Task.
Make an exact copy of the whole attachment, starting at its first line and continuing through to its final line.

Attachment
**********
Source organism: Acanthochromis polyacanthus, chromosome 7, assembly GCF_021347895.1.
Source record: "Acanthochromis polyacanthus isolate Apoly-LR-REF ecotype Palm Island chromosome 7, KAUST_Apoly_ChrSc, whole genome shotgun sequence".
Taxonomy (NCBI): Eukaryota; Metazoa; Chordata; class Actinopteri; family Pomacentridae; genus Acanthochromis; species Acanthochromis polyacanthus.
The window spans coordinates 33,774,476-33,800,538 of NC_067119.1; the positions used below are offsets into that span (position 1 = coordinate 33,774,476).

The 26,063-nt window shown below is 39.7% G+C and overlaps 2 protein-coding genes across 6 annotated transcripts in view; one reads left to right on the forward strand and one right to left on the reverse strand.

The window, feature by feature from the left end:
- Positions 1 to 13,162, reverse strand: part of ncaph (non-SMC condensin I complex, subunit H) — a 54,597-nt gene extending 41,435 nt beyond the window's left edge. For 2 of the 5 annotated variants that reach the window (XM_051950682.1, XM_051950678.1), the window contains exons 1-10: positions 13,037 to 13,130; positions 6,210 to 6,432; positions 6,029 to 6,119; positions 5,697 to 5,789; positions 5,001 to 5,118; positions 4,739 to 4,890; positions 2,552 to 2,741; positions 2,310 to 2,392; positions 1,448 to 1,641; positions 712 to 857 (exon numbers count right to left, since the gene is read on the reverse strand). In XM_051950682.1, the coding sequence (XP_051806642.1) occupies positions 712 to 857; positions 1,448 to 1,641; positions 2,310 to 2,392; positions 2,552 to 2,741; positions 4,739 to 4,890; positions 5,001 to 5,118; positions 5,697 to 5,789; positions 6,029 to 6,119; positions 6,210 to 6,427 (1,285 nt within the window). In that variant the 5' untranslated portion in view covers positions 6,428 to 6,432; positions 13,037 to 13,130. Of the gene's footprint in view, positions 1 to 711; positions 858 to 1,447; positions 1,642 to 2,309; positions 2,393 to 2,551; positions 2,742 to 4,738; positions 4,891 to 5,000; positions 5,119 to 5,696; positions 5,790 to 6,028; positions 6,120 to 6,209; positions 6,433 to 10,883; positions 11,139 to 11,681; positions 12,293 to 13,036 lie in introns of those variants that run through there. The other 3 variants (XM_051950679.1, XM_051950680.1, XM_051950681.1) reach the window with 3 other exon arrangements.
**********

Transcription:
Source organism: Acanthochromis polyacanthus, chromosome 7, assembly GCF_021347895.1.
Source record: "Acanthochromis polyacanthus isolate Apoly-LR-REF ecotype Palm Island chromosome 7, KAUST_Apoly_ChrSc, whole genome shotgun sequence".
Taxonomy (NCBI): Eukaryota; Metazoa; Chordata; class Actinopteri; family Pomacentridae; genus Acanthochromis; species Acanthochromis polyacanthus.
The window spans coordinates 33,774,476-33,800,538 of NC_067119.1; the positions used below are offsets into that span (position 1 = coordinate 33,774,476).

The 26,063-nt window shown below is 39.7% G+C and overlaps 2 protein-coding genes across 6 annotated transcripts in view; one reads left to right on the forward strand and one right to left on the reverse strand.

The window, feature by feature from the left end:
- Positions 1 to 13,162, reverse strand: part of ncaph (non-SMC condensin I complex, subunit H) — a 54,597-nt gene extending 41,435 nt beyond the window's left edge. For 2 of the 5 annotated variants that reach the window (XM_051950682.1, XM_051950678.1), the window contains exons 1-10: positions 13,037 to 13,130; positions 6,210 to 6,432; positions 6,029 to 6,119; positions 5,697 to 5,789; positions 5,001 to 5,118; positions 4,739 to 4,890; positions 2,552 to 2,741; positions 2,310 to 2,392; positions 1,448 to 1,641; positions 712 to 857 (exon numbers count right to left, since the gene is read on the reverse strand). In XM_051950682.1, the coding sequence (XP_051806642.1) occupies positions 712 to 857; positions 1,448 to 1,641; positions 2,310 to 2,392; positions 2,552 to 2,741; positions 4,739 to 4,890; positions 5,001 to 5,118; positions 5,697 to 5,789; positions 6,029 to 6,119; positions 6,210 to 6,427 (1,285 nt within the window). In that variant the 5' untranslated portion in view covers positions 6,428 to 6,432; positions 13,037 to 13,130. Of the gene's footprint in view, positions 1 to 711; positions 858 to 1,447; positions 1,642 to 2,309; positions 2,393 to 2,551; positions 2,742 to 4,738; positions 4,891 to 5,000; positions 5,119 to 5,696; positions 5,790 to 6,028; positions 6,120 to 6,209; positions 6,433 to 10,883; positions 11,139 to 11,681; positions 12,293 to 13,036 lie in introns of those variants that run through there. The other 3 variants (XM_051950679.1, XM_051950680.1, XM_051950681.1) reach the window with 3 other exon arrangements.